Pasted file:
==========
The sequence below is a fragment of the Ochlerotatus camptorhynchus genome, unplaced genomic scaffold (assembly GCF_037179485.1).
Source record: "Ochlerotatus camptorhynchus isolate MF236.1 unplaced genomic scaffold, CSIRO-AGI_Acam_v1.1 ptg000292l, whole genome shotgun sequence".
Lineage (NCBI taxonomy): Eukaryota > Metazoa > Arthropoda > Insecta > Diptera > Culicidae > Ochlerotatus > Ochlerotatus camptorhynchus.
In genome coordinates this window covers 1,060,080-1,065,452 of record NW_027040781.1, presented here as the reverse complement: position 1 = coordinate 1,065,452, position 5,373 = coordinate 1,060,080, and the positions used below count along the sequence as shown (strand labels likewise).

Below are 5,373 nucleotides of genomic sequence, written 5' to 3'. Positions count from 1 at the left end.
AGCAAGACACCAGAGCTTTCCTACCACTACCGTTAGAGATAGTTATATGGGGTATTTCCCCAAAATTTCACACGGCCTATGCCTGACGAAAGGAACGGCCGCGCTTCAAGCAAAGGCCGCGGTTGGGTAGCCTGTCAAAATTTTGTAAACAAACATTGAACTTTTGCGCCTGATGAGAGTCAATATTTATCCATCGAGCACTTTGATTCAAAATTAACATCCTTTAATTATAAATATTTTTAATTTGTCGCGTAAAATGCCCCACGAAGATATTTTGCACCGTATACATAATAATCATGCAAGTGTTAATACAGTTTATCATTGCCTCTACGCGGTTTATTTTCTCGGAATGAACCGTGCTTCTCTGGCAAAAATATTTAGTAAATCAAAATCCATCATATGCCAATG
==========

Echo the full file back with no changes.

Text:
The sequence below is a fragment of the Ochlerotatus camptorhynchus genome, unplaced genomic scaffold (assembly GCF_037179485.1).
Source record: "Ochlerotatus camptorhynchus isolate MF236.1 unplaced genomic scaffold, CSIRO-AGI_Acam_v1.1 ptg000292l, whole genome shotgun sequence".
Lineage (NCBI taxonomy): Eukaryota > Metazoa > Arthropoda > Insecta > Diptera > Culicidae > Ochlerotatus > Ochlerotatus camptorhynchus.
In genome coordinates this window covers 1,060,080-1,065,452 of record NW_027040781.1, presented here as the reverse complement: position 1 = coordinate 1,065,452, position 5,373 = coordinate 1,060,080, and the positions used below count along the sequence as shown (strand labels likewise).

Below are 5,373 nucleotides of genomic sequence, written 5' to 3'. Positions count from 1 at the left end.
AGCAAGACACCAGAGCTTTCCTACCACTACCGTTAGAGATAGTTATATGGGGTATTTCCCCAAAATTTCACACGGCCTATGCCTGACGAAAGGAACGGCCGCGCTTCAAGCAAAGGCCGCGGTTGGGTAGCCTGTCAAAATTTTGTAAACAAACATTGAACTTTTGCGCCTGATGAGAGTCAATATTTATCCATCGAGCACTTTGATTCAAAATTAACATCCTTTAATTATAAATATTTTTAATTTGTCGCGTAAAATGCCCCACGAAGATATTTTGCACCGTATACATAATAATCATGCAAGTGTTAATACAGTTTATCATTGCCTCTACGCGGTTTATTTTCTCGGAATGAACCGTGCTTCTCTGGCAAAAATATTTAGTAAATCAAAATCCATCATATGCCAATG